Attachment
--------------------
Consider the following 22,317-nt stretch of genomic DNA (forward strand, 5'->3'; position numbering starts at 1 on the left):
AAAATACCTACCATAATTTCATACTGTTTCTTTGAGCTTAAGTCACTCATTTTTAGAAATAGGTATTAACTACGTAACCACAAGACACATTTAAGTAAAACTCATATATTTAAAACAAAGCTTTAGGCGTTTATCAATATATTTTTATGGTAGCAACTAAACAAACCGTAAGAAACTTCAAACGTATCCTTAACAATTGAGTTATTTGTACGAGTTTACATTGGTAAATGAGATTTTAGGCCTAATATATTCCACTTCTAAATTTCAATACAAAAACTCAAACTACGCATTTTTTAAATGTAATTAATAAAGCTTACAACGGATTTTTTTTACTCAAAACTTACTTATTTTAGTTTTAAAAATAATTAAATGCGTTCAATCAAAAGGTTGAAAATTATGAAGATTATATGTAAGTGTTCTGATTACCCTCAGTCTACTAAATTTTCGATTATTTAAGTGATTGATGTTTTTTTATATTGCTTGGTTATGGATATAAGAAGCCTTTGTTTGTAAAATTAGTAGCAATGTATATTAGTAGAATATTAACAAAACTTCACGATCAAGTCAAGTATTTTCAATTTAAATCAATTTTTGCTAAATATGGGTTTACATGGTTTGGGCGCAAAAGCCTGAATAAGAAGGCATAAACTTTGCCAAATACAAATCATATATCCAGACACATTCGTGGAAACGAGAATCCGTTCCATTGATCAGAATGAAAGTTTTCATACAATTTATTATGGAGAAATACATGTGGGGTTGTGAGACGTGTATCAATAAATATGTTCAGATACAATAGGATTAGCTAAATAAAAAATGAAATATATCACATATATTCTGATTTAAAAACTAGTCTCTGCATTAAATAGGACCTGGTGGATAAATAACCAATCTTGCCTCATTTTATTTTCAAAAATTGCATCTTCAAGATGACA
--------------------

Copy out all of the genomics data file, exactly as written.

Consider the following 22,317-nt stretch of genomic DNA (forward strand, 5'->3'; position numbering starts at 1 on the left):
AAAATACCTACCATAATTTCATACTGTTTCTTTGAGCTTAAGTCACTCATTTTTAGAAATAGGTATTAACTACGTAACCACAAGACACATTTAAGTAAAACTCATATATTTAAAACAAAGCTTTAGGCGTTTATCAATATATTTTTATGGTAGCAACTAAACAAACCGTAAGAAACTTCAAACGTATCCTTAACAATTGAGTTATTTGTACGAGTTTACATTGGTAAATGAGATTTTAGGCCTAATATATTCCACTTCTAAATTTCAATACAAAAACTCAAACTACGCATTTTTTAAATGTAATTAATAAAGCTTACAACGGATTTTTTTTACTCAAAACTTACTTATTTTAGTTTTAAAAATAATTAAATGCGTTCAATCAAAAGGTTGAAAATTATGAAGATTATATGTAAGTGTTCTGATTACCCTCAGTCTACTAAATTTTCGATTATTTAAGTGATTGATGTTTTTTTATATTGCTTGGTTATGGATATAAGAAGCCTTTGTTTGTAAAATTAGTAGCAATGTATATTAGTAGAATATTAACAAAACTTCACGATCAAGTCAAGTATTTTCAATTTAAATCAATTTTTGCTAAATATGGGTTTACATGGTTTGGGCGCAAAAGCCTGAATAAGAAGGCATAAACTTTGCCAAATACAAATCATATATCCAGACACATTCGTGGAAACGAGAATCCGTTCCATTGATCAGAATGAAAGTTTTCATACAATTTATTATGGAGAAATACATGTGGGGTTGTGAGACGTGTATCAATAAATATGTTCAGATACAATAGGATTAGCTAAATAAAAAATGAAATATATCACATATATTCTGATTTAAAAACTAGTCTCTGCATTAAATAGGACCTGGTGGATAAATAACCAATCTTGCCTCATTTTATTTTCAAAAATTGCATCTTCAAGATGACA